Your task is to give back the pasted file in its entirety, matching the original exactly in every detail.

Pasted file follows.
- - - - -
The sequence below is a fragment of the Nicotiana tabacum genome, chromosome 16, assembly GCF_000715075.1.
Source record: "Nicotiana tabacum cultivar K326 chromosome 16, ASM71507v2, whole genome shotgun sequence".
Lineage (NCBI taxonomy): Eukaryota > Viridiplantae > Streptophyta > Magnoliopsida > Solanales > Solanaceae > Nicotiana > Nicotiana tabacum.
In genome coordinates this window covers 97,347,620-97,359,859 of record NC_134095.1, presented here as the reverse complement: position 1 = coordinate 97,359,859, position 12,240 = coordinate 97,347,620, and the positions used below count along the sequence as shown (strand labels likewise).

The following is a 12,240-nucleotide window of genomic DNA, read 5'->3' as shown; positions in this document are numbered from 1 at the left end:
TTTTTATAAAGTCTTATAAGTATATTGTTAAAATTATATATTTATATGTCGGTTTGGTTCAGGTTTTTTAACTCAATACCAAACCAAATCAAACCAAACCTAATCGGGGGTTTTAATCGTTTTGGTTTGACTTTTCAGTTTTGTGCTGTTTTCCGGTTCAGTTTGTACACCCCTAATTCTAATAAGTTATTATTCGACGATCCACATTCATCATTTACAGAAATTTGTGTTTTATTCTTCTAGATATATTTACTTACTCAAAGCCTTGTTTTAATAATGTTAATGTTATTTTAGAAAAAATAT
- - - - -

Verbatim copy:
The sequence below is a fragment of the Nicotiana tabacum genome, chromosome 16, assembly GCF_000715075.1.
Source record: "Nicotiana tabacum cultivar K326 chromosome 16, ASM71507v2, whole genome shotgun sequence".
Lineage (NCBI taxonomy): Eukaryota > Viridiplantae > Streptophyta > Magnoliopsida > Solanales > Solanaceae > Nicotiana > Nicotiana tabacum.
In genome coordinates this window covers 97,347,620-97,359,859 of record NC_134095.1, presented here as the reverse complement: position 1 = coordinate 97,359,859, position 12,240 = coordinate 97,347,620, and the positions used below count along the sequence as shown (strand labels likewise).

The following is a 12,240-nucleotide window of genomic DNA, read 5'->3' as shown; positions in this document are numbered from 1 at the left end:
TTTTTATAAAGTCTTATAAGTATATTGTTAAAATTATATATTTATATGTCGGTTTGGTTCAGGTTTTTTAACTCAATACCAAACCAAATCAAACCAAACCTAATCGGGGGTTTTAATCGTTTTGGTTTGACTTTTCAGTTTTGTGCTGTTTTCCGGTTCAGTTTGTACACCCCTAATTCTAATAAGTTATTATTCGACGATCCACATTCATCATTTACAGAAATTTGTGTTTTATTCTTCTAGATATATTTACTTACTCAAAGCCTTGTTTTAATAATGTTAATGTTATTTTAGAAAAAATAT